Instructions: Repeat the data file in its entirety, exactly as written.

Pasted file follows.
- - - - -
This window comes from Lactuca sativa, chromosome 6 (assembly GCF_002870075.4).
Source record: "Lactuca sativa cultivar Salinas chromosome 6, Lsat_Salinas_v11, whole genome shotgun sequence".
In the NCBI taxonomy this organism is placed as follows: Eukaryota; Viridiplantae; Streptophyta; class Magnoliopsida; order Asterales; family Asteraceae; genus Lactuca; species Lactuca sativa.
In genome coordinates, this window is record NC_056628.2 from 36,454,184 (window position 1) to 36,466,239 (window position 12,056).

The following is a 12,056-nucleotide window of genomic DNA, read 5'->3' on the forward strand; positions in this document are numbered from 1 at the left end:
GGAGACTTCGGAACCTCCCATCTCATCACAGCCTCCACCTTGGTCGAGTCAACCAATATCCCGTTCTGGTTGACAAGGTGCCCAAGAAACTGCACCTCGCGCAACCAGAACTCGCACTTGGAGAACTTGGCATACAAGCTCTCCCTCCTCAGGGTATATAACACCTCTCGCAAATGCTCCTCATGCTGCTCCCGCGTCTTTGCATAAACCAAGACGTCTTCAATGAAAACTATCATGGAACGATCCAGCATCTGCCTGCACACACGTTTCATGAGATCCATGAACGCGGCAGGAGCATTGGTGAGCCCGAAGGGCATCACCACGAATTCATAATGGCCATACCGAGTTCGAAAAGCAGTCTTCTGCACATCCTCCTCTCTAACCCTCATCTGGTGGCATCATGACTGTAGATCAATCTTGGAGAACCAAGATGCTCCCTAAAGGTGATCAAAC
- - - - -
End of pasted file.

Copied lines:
This window comes from Lactuca sativa, chromosome 6 (assembly GCF_002870075.4).
Source record: "Lactuca sativa cultivar Salinas chromosome 6, Lsat_Salinas_v11, whole genome shotgun sequence".
In the NCBI taxonomy this organism is placed as follows: Eukaryota; Viridiplantae; Streptophyta; class Magnoliopsida; order Asterales; family Asteraceae; genus Lactuca; species Lactuca sativa.
In genome coordinates, this window is record NC_056628.2 from 36,454,184 (window position 1) to 36,466,239 (window position 12,056).

The following is a 12,056-nucleotide window of genomic DNA, read 5'->3' on the forward strand; positions in this document are numbered from 1 at the left end:
GGAGACTTCGGAACCTCCCATCTCATCACAGCCTCCACCTTGGTCGAGTCAACCAATATCCCGTTCTGGTTGACAAGGTGCCCAAGAAACTGCACCTCGCGCAACCAGAACTCGCACTTGGAGAACTTGGCATACAAGCTCTCCCTCCTCAGGGTATATAACACCTCTCGCAAATGCTCCTCATGCTGCTCCCGCGTCTTTGCATAAACCAAGACGTCTTCAATGAAAACTATCATGGAACGATCCAGCATCTGCCTGCACACACGTTTCATGAGATCCATGAACGCGGCAGGAGCATTGGTGAGCCCGAAGGGCATCACCACGAATTCATAATGGCCATACCGAGTTCGAAAAGCAGTCTTCTGCACATCCTCCTCTCTAACCCTCATCTGGTGGCATCATGACTGTAGATCAATCTTGGAGAACCAAGATGCTCCCTAAAGGTGATCAAAC